Thursday, December 07, 2017

Give us Barabbas!

A few months ago I had the pleasure of hearing the California Bach Society perform Bach's magnificent St. Matthew Passion. Midway in that three-hour masterpiece comes the moment when Pilate, desperate to appease the bloodthirsty mob, tries to get them to let him save Jesus as the one condemned criminal he pardons each year at Passover-time. Hoping to skew the results, he sets up a choice that he thinks is a slam-dunk: it's got to be either the inconvenient but blameless Jesus, he declares, or the scum-of-the-earth armed robber and murderer Barabbas.

To his utter astonishment, the crowd chooses life for the guilty, and death for the innocent.

I hear an echo of the Jerusalem crowd's choice in the present intense clamor to abolish the death penalty in California, especially among certain professional Catholics here. Give us the convicted serial murderer, they shout; but when our Pilate-equivalent asks what is to be done with the inconvenient but innocent baby in the womb, they clamor for his death. Let him be crucified!

The final effect of this moral collapse in California is yet to play out. We probably should remember, though, that the Jerusalem mob also cried out His blood be upon us and upon our children! At least they understood that if they were wrong, there would and should be dreadful consequences. There's a certain defiant honesty in that which leaves them with just the barest shred of honor.

Of course, they didn't really think anything would happen to them. They went back to their homes and workshops, taverns and brothels. They quickly forgot the inconvenient but innocent itinerant preacher from Nazareth, and what they had done to him.

Nothing happened for forty years or so. Then the Romans razed Jerusalem, massacred most of its people, and sold the remnant into slavery.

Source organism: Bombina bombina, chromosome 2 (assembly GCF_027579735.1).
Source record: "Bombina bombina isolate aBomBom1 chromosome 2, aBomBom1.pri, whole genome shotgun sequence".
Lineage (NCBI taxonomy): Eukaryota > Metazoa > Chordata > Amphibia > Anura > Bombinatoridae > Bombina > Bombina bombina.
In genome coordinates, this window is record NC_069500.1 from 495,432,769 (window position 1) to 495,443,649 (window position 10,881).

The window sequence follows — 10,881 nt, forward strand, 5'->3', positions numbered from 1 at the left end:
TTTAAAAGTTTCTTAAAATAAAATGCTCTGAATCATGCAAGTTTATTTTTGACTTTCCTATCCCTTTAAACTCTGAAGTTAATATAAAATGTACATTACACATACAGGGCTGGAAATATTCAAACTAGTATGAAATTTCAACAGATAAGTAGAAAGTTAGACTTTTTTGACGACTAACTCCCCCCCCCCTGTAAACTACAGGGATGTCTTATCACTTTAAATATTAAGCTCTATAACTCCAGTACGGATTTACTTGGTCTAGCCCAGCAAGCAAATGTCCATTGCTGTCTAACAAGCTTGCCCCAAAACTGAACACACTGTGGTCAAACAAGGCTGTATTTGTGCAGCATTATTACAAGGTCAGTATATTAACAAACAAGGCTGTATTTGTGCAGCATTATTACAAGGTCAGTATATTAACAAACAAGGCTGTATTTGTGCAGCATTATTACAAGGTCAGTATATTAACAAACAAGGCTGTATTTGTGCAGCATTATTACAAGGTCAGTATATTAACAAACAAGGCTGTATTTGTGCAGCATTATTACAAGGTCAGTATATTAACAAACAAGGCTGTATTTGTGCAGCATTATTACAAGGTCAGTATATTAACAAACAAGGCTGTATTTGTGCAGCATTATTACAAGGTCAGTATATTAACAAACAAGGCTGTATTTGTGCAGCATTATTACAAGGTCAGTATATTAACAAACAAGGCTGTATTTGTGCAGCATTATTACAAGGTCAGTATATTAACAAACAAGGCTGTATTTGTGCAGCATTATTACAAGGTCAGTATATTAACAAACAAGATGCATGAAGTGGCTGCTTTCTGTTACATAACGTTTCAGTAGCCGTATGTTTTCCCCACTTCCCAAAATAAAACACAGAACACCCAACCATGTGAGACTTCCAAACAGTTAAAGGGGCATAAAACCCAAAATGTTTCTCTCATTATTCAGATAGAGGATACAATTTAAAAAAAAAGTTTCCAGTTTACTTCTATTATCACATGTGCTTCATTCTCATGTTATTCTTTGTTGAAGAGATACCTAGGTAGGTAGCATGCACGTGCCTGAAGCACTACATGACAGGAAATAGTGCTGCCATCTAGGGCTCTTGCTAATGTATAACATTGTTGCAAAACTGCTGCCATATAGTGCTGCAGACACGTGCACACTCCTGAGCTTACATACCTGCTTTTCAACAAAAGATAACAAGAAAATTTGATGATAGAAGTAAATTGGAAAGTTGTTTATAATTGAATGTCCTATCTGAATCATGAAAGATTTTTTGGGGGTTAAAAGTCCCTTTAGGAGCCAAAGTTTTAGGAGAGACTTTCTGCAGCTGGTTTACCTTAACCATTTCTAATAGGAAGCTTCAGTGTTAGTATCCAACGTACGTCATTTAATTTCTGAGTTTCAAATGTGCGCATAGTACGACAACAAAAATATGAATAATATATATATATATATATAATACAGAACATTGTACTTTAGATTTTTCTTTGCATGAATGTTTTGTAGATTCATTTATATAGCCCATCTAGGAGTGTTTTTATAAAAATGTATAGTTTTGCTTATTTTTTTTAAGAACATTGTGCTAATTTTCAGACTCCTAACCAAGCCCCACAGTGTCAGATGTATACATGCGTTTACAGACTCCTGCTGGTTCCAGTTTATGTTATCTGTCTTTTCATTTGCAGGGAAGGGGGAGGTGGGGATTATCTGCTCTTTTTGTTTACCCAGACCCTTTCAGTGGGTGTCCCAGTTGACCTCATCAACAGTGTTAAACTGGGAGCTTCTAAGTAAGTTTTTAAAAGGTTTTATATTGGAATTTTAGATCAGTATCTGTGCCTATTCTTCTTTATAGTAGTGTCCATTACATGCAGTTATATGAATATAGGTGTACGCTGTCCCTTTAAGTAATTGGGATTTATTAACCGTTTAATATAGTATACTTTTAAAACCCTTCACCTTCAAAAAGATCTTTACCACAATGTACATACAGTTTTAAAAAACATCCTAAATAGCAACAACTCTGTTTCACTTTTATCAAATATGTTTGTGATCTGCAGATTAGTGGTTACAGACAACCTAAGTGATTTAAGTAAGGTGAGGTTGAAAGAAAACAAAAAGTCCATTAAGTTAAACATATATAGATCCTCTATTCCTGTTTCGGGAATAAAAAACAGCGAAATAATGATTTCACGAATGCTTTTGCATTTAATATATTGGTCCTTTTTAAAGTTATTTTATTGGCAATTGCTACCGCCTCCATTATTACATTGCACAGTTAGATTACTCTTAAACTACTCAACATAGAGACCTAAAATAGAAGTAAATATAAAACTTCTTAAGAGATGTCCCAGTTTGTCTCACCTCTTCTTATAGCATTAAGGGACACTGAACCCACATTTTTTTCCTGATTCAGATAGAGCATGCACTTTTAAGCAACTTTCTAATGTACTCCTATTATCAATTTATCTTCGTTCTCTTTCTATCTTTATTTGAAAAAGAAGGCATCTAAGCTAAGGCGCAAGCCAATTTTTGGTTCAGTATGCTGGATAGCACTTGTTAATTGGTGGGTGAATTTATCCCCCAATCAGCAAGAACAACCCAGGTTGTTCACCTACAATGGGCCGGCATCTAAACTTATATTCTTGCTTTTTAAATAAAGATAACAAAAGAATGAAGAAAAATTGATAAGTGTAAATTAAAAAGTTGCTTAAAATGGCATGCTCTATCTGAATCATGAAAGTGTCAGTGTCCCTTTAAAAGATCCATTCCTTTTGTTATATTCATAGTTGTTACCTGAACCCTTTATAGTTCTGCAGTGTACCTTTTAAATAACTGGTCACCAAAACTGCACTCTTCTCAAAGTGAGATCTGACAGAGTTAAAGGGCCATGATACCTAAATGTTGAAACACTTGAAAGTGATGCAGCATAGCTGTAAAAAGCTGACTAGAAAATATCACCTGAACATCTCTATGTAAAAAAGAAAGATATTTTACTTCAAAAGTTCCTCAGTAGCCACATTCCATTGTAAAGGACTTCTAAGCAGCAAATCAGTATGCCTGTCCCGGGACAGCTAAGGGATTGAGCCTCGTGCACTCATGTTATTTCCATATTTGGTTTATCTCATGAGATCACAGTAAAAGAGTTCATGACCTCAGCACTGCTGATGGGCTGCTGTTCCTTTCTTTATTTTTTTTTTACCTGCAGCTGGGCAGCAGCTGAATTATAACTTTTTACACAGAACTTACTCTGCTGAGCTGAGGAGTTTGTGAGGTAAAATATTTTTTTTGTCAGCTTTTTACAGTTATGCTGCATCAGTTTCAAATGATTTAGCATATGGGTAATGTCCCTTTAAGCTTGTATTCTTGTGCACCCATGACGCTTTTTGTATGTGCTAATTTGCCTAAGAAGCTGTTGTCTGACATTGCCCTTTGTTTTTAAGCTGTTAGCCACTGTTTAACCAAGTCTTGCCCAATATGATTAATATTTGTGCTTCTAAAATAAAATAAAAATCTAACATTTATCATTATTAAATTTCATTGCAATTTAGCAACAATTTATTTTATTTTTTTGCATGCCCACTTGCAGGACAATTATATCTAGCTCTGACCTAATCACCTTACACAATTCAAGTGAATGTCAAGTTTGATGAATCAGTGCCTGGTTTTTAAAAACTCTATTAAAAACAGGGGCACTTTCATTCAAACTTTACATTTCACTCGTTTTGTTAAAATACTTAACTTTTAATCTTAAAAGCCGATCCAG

Defending the Faith when the clergy won't

Most faithful Catholics have encountered priests and bishops who either won't defend Catholic doctrine and practice, or who disagree with it themselves and argue against it. What's to be done about it?

Many appear to argue that because priests and bishops are consecrated men holding positions that deserve respect, it's therefore wrong to point out ways they aren't doing their jobs right -- preaching incorrect or incomplete doctrine from the pulpit, substituting their own words for the words of the Liturgy, taking public stands that run counter to Church teaching, failing to speak up when popular culture announces its almost-daily new attack on the truth.

I disagree with that attitude. Laity surely have to avoid being genuinely disrespectful to the clergy's positions and legitimate functions, yes. Heck it's because we respect those functions that we're bothered when they don't do them! When men in such positions act unworthily, they must be countered, corrected if possible, or pushed out if correction fails.

Priests are there to be good shepherds of their flocks. If a cowardly shepherd hides behind a rock when the wolves show up, the sheep who haven't gotten eaten (this time, that is) have a right to complain to the boss shepherd and expect him at least to chastise the coward, or remove him and put another, better shepherd in his place. If a perverted shepherd is actually in cahoots with the wolves because he's acquired a taste for rack of lamb, all the more do the sheep have a right to bleat out their justified outrage.

If the clerical sex-abuse scandal told us laity anything, surely it told us not to trust that everything's being taken care of.